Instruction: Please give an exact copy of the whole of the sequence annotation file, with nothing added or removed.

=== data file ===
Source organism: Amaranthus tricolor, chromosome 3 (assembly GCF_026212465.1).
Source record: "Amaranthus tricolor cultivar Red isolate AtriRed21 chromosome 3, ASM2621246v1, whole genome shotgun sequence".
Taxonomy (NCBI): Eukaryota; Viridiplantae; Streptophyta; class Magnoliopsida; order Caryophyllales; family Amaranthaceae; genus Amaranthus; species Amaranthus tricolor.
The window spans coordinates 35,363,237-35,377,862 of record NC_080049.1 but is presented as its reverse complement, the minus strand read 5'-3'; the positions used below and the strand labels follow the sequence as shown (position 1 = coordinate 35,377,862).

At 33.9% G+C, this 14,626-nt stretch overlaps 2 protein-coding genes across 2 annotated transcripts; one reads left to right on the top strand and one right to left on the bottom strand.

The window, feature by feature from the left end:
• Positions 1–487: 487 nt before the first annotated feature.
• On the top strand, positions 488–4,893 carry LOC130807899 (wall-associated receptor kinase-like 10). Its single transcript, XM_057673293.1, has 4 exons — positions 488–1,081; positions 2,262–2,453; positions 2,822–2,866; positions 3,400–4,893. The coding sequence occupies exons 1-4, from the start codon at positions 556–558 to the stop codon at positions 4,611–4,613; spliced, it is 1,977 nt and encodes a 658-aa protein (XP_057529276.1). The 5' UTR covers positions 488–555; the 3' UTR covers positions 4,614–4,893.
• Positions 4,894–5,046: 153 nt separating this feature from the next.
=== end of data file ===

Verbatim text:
Source organism: Amaranthus tricolor, chromosome 3 (assembly GCF_026212465.1).
Source record: "Amaranthus tricolor cultivar Red isolate AtriRed21 chromosome 3, ASM2621246v1, whole genome shotgun sequence".
Taxonomy (NCBI): Eukaryota; Viridiplantae; Streptophyta; class Magnoliopsida; order Caryophyllales; family Amaranthaceae; genus Amaranthus; species Amaranthus tricolor.
The window spans coordinates 35,363,237-35,377,862 of record NC_080049.1 but is presented as its reverse complement, the minus strand read 5'-3'; the positions used below and the strand labels follow the sequence as shown (position 1 = coordinate 35,377,862).

At 33.9% G+C, this 14,626-nt stretch overlaps 2 protein-coding genes across 2 annotated transcripts; one reads left to right on the top strand and one right to left on the bottom strand.

The window, feature by feature from the left end:
• Positions 1–487: 487 nt before the first annotated feature.
• On the top strand, positions 488–4,893 carry LOC130807899 (wall-associated receptor kinase-like 10). Its single transcript, XM_057673293.1, has 4 exons — positions 488–1,081; positions 2,262–2,453; positions 2,822–2,866; positions 3,400–4,893. The coding sequence occupies exons 1-4, from the start codon at positions 556–558 to the stop codon at positions 4,611–4,613; spliced, it is 1,977 nt and encodes a 658-aa protein (XP_057529276.1). The 5' UTR covers positions 488–555; the 3' UTR covers positions 4,614–4,893.
• Positions 4,894–5,046: 153 nt separating this feature from the next.